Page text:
This page describes some basic ways in which the PLINK/SEQ library can be used to analyse GWAS datasets. In comparison to the PLINK package, advantages include:

  • the ability to handle larger datasets (e.g. for millions of SNPs directly genotyped)
  • a more flexible analysis of post-imputation, probabilistically-called genotypes
  • that it is much easier to extend functionality via R

Disadvantages are that it:

  • is potentially quite a bit slower than PLINK
  • does not currently contain a similarly large range of GWAS functions

In other words, if PLINK or a similar package works for your GWAS data, use it. Otherwise, you might want to consider using the approaches described below

On this page, we 1) introduce the data, 2) show a basic GWAS using PLINK, 3) repeat that analysis in PSEQ and 4), in R using the PLINK/SEQ library, and finally, 5) illustrate how soft-called genotype data can be analysed.

The data

We will use the data from the PLINK resources page. Specifically, download this ZIP archive and extract the files of interest (bolded) as follows:

   creating: example/
  inflating: example/       
  inflating: example/plink.exe       
  inflating: example/       
  inflating: example/pop.cov         
  inflating: example/Haploview.jar   
  inflating: example/wgas1.ped       
  inflating: example/extra.ped       
  inflating: example/gPLINK.jar      
  inflating: example/command-list.txt  

We can convert this PED/MAP file to a PLINK binary PED (BED) file-format (so that we can subsequently load it into a PLINK/SEQ project), by use of the following PLINK command:

plink --file example/wgas1 --make-bed --out example/wgas2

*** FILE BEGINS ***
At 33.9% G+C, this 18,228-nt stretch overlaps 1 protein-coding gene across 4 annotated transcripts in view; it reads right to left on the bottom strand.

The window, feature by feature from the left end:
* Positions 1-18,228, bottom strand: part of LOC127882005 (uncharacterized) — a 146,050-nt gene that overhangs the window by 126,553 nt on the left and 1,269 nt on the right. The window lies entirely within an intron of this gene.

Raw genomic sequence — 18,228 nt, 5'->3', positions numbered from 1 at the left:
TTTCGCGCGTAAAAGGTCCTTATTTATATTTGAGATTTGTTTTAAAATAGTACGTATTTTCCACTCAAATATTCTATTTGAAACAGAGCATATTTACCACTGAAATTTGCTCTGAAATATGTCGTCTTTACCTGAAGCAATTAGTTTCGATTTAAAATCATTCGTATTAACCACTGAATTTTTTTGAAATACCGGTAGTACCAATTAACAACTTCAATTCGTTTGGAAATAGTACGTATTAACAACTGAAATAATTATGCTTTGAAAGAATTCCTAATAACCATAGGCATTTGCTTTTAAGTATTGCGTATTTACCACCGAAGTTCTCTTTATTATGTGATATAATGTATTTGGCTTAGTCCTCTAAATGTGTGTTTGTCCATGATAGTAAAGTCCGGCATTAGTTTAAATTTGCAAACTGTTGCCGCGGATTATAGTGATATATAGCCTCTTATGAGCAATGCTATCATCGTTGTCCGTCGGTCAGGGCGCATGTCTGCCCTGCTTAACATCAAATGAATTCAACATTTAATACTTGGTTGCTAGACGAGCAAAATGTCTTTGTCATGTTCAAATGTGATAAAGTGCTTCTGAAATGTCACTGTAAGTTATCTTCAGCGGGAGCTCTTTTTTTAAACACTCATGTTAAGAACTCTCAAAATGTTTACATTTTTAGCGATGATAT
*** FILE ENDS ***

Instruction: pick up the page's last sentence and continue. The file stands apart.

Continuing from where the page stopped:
Some key lines from the LOG file are shown below:

 228694 (of 228694) markers to be included from [ example/ ]
 90 individuals read from [ example/wgas1.ped ] 
 Assuming a disease phenotype (1=unaff, 2=aff, 0=miss)
 49 cases, 41 controls and 0 missing
 45 males, 45 females, and 0 of unspecified sex
 Writing pedigree information to [ example/wgas2.fam ] 
 Writing map (extended format) information to [ example/wgas2.bim ] 
 Writing genotype bitfile to [ example/wgas2.bed ] 

Now that we've created a PLINK binary fileset, we will perform some of the steps of a basic GWAS analysis first using PLINK and then PLINK/SEQ.

Basic GWAS analysis using PLINK

Here, we will perform only two steps: first, to generate MDS components:

plink --bfile example/wgas2 --mds-plot 2 --out example/mds1

Second, to perform a logistic regression of disease on SNP genotype, covarying for the MDS components:

plink --bfile example/wgas2 --logistic --covar example/mds1.mds --covar-name C1-C2 --out example/assoc1

By way of illustrating some of the top results, we note that only two SNPs are significant at a p-value threshold of 1e-4:

awk ' NR == 1 || ( $5 == "ADD" && $9 < 1e-4 ) ' example/assoc1.assoc.logistic
 CHR         SNP         BP   A1   TEST  NMISS       OR     STAT         P 
   8  rs11204005   12895576    A    ADD     90   0.0601   -4.217  2.48e-05
   8   rs2460338   12914531    G    ADD     89  0.06723   -4.179  2.93e-05

The first the SNPs have the following results:

grep -w ADD example/assoc1.assoc.logistic | head -3
 CHR         SNP         BP   A1   TEST  NMISS       OR     STAT         P 
   1   rs3094315     792429    G    ADD     89    2.383    1.253    0.2102
   1   rs6672353     817376    A    ADD     89    3e+08  0.00081    0.9994
   1   rs4040617     819185    G    ADD     90    2.234    1.135    0.2564

Basic GWAS analysis using PSEQ

We can now create a PLINK/SEQ project and load the binary-PED file into it. First, we must create a simple project. In this particular case, we do not link to any existing reference datasets and so the syntax is simply:

pseq proj new-project